• Perfluorooctanoic Acid (PFOA) and Perfluorooctane Sulfonate (PFOS). OEHHA listed PFOA and PFOS as reproductive toxins (developmental) on November 10, 2017. This listing took effect on November 10, 2018.

Enforcement Activities Continue

California’s Office of Attorney General (OAG) has not yet published its annual report on Proposition 65 settlements by private enforcers for 2018. But the information available on OAG’s website (court-approved judgments for 2018 and out-of-court settlements for 2018) can shed light upon what happened on the enforcement front last year.

The most notable chemicals in 2018 subject to Proposition 65 enforcement actions were lead and phthalates, especially di(2-ethylhexyl)phthalate (DEHP). Lead cases initiated and settled in 2018 covered a variety of products, from toolkits, mugs, glassware, to dietary supplements. Dietary supplements seemed to be a particular target for private enforcers, which contributed to several lead and heavy metal cases that topped the leaderboard in 2018 by total amount (including several court-approved judgments at or above $100,000). Meanwhile, DEHP cases covered an even broader scope of products, ranging from apparel, bags, and other consumer products to safety glasses, cables, and cords. Besides lead and phthalates, other chemicals were also featured in the settlements as well as in the 60-day notice records.

What’s Ahead

In recent months, OEHHA has developed other approaches in Proposition 65 regulation, including requesting information from entities on why the warnings are provided, promulgating more Safe Use Determinations, and crafting industry-specific tailored warnings. We expect these approaches to continue.

And of course, Proposition 65 enforcement cases are expected to continue unabated. 

These developments suggest that companies should keep checking and identifying Proposition 65 compliance risks in their products and supply chains. The enforcement risk is real. They should be taking concrete steps to protect themselves and their products from enforcement actions.

© 2020 Beveridge & Diamond PC National Law Review, Volume IX, Number 65


About this Author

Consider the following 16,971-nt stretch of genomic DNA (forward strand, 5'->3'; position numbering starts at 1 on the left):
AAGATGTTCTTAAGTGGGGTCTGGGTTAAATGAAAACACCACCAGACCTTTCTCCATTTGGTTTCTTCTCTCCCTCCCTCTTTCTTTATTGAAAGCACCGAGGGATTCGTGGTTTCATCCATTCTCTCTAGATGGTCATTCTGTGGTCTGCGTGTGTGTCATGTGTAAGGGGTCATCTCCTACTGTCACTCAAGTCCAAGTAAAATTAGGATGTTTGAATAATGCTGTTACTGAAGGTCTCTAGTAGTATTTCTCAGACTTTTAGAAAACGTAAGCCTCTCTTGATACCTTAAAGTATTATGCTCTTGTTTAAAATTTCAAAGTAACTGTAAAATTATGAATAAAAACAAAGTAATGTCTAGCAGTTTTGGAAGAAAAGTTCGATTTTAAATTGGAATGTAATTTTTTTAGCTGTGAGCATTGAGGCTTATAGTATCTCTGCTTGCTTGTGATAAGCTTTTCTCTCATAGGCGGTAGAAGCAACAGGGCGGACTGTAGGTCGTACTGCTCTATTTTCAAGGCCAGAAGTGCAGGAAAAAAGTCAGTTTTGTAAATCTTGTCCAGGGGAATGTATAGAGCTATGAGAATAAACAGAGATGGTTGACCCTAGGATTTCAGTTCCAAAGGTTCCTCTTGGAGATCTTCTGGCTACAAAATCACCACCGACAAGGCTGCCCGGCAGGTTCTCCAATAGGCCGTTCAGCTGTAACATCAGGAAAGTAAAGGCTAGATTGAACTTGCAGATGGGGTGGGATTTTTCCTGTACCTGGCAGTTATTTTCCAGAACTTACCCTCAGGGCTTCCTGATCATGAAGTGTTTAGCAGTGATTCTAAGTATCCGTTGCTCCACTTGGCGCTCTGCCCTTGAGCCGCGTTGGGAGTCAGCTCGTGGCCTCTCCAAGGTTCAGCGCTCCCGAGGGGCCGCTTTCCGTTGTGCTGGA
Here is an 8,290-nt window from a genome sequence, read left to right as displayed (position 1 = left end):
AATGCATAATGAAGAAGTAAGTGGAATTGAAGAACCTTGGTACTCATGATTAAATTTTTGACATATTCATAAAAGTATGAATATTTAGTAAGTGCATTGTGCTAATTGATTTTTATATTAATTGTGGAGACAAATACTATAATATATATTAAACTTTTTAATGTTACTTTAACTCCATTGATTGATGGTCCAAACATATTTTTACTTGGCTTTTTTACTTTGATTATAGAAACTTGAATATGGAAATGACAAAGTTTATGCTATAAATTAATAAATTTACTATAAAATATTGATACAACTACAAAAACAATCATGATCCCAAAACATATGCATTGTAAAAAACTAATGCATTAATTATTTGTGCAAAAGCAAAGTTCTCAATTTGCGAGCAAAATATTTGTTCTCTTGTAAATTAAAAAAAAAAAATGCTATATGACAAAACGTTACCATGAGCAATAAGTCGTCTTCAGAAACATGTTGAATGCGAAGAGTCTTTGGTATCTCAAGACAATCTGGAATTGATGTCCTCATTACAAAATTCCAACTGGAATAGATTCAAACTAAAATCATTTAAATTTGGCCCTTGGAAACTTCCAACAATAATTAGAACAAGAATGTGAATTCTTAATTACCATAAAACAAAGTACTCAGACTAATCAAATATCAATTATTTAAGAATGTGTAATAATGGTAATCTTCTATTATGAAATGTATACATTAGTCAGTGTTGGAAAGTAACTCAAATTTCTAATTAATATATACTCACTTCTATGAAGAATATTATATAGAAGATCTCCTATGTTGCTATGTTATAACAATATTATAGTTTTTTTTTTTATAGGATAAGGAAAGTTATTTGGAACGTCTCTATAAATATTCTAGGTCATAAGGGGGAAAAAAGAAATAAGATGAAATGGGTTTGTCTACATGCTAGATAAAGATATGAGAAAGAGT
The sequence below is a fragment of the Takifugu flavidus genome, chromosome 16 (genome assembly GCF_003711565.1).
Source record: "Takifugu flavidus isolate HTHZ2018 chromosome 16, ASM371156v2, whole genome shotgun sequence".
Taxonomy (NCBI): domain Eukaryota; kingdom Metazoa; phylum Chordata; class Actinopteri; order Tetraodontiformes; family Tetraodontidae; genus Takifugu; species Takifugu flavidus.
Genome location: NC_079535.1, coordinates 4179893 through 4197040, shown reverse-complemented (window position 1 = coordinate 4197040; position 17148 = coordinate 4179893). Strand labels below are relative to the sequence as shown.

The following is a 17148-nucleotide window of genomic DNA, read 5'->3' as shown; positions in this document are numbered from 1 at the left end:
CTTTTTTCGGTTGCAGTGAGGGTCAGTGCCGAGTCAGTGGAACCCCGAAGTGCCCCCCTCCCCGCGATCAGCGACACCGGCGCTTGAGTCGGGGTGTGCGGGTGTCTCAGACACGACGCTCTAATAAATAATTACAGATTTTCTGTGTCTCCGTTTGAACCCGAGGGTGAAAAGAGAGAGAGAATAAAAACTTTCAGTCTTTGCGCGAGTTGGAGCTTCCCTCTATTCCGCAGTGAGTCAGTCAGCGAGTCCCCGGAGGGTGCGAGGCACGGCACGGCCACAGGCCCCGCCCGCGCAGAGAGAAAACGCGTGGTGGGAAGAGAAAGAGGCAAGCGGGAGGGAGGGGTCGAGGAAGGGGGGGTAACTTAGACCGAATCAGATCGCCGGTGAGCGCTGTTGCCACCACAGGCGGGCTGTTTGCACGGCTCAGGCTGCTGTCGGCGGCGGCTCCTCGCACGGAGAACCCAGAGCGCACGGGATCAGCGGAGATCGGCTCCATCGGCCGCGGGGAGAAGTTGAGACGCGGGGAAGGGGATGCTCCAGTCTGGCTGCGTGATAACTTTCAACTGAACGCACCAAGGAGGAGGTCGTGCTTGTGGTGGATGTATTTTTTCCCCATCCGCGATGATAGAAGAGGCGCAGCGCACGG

Mark N. Duvall Chemicals Regulation Attorney Beveridge & Diamond Washington, DC

Mark has over two decades of experience working in-house at large chemical companies. 

His focus is product regulation at the federal, state, and international levels across a wide range of programs, and occupational safety and health.

He leads the firm’s Chemicals group. His experience under the Toxic Substances Control Act (TSCA) includes enforcement actions, counseling, rulemaking, advocacy, and legislative actions. Since the enactment of TSCA amendments in 2016, he has been heavily involved in advocacy, compliance activity, and litigation arising from EPA's implementation...

Lauren A. Hopkins Consumer Products Attorney Beveridge & Diamond San Francisco, CA
Office Managing Principal

Lauren’s practice focuses primarily on global product stewardship, responsible sourcing, and corporate sustainability.

She advises clients across a range of industry sectors on environmental, social and governance (ESG) disclosures, responsible sourcing of raw materials including “conflict minerals” and forest products, as well as human rights and labor issues in corporate operations and supply chains. She advises on issues including interpretation and implementation of the U.S. Securities and Exchange Commission’s conflict minerals rule, supply chain due diligence, and the preparation of conflict minerals disclosures. She also assists clients with supplier outreach and engagement and coordination with industry groups on conflict minerals requirements.

Lauren also provides strategic counseling to clients on corporate sustainability-related goals and initiatives, new products with environmental attributes, and submissions to sustainability ratings and rankings organizations. She advises on corporate social responsibility and supply chain environmental requirements more broadly including voluntary environmental reporting, paper sourcing and Lacey Act compliance, and human rights and labor issues in the supply chain. Her practice also extends to product-related environmental requirements such as material restrictions in the U.S. and Europe, worldwide product safety regulations, and product take-back and recycling. She is well-versed in California state-specific product issues, particularly those related to Proposition 65 and California Safer Consumer Products regulations.

Lauren has significant experience advising on federal, state and international regulation of environmental marketing and advertising claims. She regularly reviews marketing and advertising materials for the Firm’s clients in a variety of sectors, with particular emphasis on environmental claims relating to electronic products such as energy efficiency, design for recycling, reduced use of substances of concern, and product packaging and logistics. She also advises clients on the development of internal procedures and guidance documents for environmental claims and provides training on compliance with U.S. and worldwide environmental marketing restrictions.

Lauren has participated in several legal secondment arrangements, including for a Fortune 50 technology company, where she served in an “in-house” capacity advising daily on environmental regulatory compliance and litigation activities.

While attending law school at Vermont Law School, Lauren interned with the Vermont Agency of Natural Resources. At Yale University, Lauren wrote her master’s project on Kyoto Protocol implementation in Russia and participated in clinical projects with the Natural Resources Defense Council, Environmental Protection Agency, Defenders of Wildlife, and Connecticut Farmland Trust.